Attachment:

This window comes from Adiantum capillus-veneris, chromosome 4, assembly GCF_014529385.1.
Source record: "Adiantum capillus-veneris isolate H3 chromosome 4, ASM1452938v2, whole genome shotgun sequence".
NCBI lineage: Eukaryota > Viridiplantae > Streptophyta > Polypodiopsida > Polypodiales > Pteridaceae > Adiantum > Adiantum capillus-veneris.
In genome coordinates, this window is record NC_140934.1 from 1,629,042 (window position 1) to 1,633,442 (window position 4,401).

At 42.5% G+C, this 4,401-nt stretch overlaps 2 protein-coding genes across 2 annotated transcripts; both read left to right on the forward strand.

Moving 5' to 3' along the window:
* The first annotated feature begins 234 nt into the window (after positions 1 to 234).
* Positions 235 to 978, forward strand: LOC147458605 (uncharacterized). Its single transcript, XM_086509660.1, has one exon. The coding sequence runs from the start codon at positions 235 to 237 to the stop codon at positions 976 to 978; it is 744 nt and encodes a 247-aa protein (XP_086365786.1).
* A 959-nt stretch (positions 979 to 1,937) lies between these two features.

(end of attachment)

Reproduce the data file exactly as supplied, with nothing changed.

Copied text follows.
This window comes from Adiantum capillus-veneris, chromosome 4, assembly GCF_014529385.1.
Source record: "Adiantum capillus-veneris isolate H3 chromosome 4, ASM1452938v2, whole genome shotgun sequence".
NCBI lineage: Eukaryota > Viridiplantae > Streptophyta > Polypodiopsida > Polypodiales > Pteridaceae > Adiantum > Adiantum capillus-veneris.
In genome coordinates, this window is record NC_140934.1 from 1,629,042 (window position 1) to 1,633,442 (window position 4,401).

At 42.5% G+C, this 4,401-nt stretch overlaps 2 protein-coding genes across 2 annotated transcripts; both read left to right on the forward strand.

Moving 5' to 3' along the window:
* The first annotated feature begins 234 nt into the window (after positions 1 to 234).
* Positions 235 to 978, forward strand: LOC147458605 (uncharacterized). Its single transcript, XM_086509660.1, has one exon. The coding sequence runs from the start codon at positions 235 to 237 to the stop codon at positions 976 to 978; it is 744 nt and encodes a 247-aa protein (XP_086365786.1).
* A 959-nt stretch (positions 979 to 1,937) lies between these two features.